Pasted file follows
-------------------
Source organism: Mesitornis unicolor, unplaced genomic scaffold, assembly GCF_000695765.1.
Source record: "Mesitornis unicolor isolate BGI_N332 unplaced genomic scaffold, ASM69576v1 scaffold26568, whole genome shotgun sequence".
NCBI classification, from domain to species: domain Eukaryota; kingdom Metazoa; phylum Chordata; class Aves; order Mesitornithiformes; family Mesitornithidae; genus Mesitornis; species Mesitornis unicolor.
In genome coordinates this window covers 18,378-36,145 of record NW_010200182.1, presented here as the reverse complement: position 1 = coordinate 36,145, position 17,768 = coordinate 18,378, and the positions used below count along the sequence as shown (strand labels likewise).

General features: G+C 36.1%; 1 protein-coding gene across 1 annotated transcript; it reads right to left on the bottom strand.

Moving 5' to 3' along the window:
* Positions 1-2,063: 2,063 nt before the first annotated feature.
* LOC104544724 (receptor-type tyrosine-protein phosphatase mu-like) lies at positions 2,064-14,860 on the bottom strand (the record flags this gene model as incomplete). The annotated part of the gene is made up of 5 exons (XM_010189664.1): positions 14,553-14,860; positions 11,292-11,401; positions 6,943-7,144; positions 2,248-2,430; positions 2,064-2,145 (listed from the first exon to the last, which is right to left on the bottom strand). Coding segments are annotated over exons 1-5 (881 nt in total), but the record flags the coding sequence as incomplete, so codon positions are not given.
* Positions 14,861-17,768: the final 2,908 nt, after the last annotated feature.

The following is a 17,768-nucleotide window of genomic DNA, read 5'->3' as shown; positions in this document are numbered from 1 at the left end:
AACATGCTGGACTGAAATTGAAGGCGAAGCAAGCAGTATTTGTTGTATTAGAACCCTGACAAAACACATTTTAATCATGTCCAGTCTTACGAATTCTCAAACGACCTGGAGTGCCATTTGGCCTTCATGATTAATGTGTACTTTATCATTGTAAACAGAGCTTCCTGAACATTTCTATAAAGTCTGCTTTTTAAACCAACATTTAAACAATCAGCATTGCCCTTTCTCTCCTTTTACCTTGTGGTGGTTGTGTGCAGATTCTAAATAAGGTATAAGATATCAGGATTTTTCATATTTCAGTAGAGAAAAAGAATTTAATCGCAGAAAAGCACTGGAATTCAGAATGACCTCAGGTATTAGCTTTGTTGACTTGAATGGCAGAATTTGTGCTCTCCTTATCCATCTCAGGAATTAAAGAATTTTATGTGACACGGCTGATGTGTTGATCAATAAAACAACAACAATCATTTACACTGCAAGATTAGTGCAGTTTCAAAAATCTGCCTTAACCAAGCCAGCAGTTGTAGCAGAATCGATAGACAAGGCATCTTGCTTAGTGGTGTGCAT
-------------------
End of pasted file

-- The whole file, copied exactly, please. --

Source organism: Mesitornis unicolor, unplaced genomic scaffold, assembly GCF_000695765.1.
Source record: "Mesitornis unicolor isolate BGI_N332 unplaced genomic scaffold, ASM69576v1 scaffold26568, whole genome shotgun sequence".
NCBI classification, from domain to species: domain Eukaryota; kingdom Metazoa; phylum Chordata; class Aves; order Mesitornithiformes; family Mesitornithidae; genus Mesitornis; species Mesitornis unicolor.
In genome coordinates this window covers 18,378-36,145 of record NW_010200182.1, presented here as the reverse complement: position 1 = coordinate 36,145, position 17,768 = coordinate 18,378, and the positions used below count along the sequence as shown (strand labels likewise).

General features: G+C 36.1%; 1 protein-coding gene across 1 annotated transcript; it reads right to left on the bottom strand.

Moving 5' to 3' along the window:
* Positions 1-2,063: 2,063 nt before the first annotated feature.
* LOC104544724 (receptor-type tyrosine-protein phosphatase mu-like) lies at positions 2,064-14,860 on the bottom strand (the record flags this gene model as incomplete). The annotated part of the gene is made up of 5 exons (XM_010189664.1): positions 14,553-14,860; positions 11,292-11,401; positions 6,943-7,144; positions 2,248-2,430; positions 2,064-2,145 (listed from the first exon to the last, which is right to left on the bottom strand). Coding segments are annotated over exons 1-5 (881 nt in total), but the record flags the coding sequence as incomplete, so codon positions are not given.
* Positions 14,861-17,768: the final 2,908 nt, after the last annotated feature.

The following is a 17,768-nucleotide window of genomic DNA, read 5'->3' as shown; positions in this document are numbered from 1 at the left end:
AACATGCTGGACTGAAATTGAAGGCGAAGCAAGCAGTATTTGTTGTATTAGAACCCTGACAAAACACATTTTAATCATGTCCAGTCTTACGAATTCTCAAACGACCTGGAGTGCCATTTGGCCTTCATGATTAATGTGTACTTTATCATTGTAAACAGAGCTTCCTGAACATTTCTATAAAGTCTGCTTTTTAAACCAACATTTAAACAATCAGCATTGCCCTTTCTCTCCTTTTACCTTGTGGTGGTTGTGTGCAGATTCTAAATAAGGTATAAGATATCAGGATTTTTCATATTTCAGTAGAGAAAAAGAATTTAATCGCAGAAAAGCACTGGAATTCAGAATGACCTCAGGTATTAGCTTTGTTGACTTGAATGGCAGAATTTGTGCTCTCCTTATCCATCTCAGGAATTAAAGAATTTTATGTGACACGGCTGATGTGTTGATCAATAAAACAACAACAATCATTTACACTGCAAGATTAGTGCAGTTTCAAAAATCTGCCTTAACCAAGCCAGCAGTTGTAGCAGAATCGATAGACAAGGCATCTTGCTTAGTGGTGTGCAT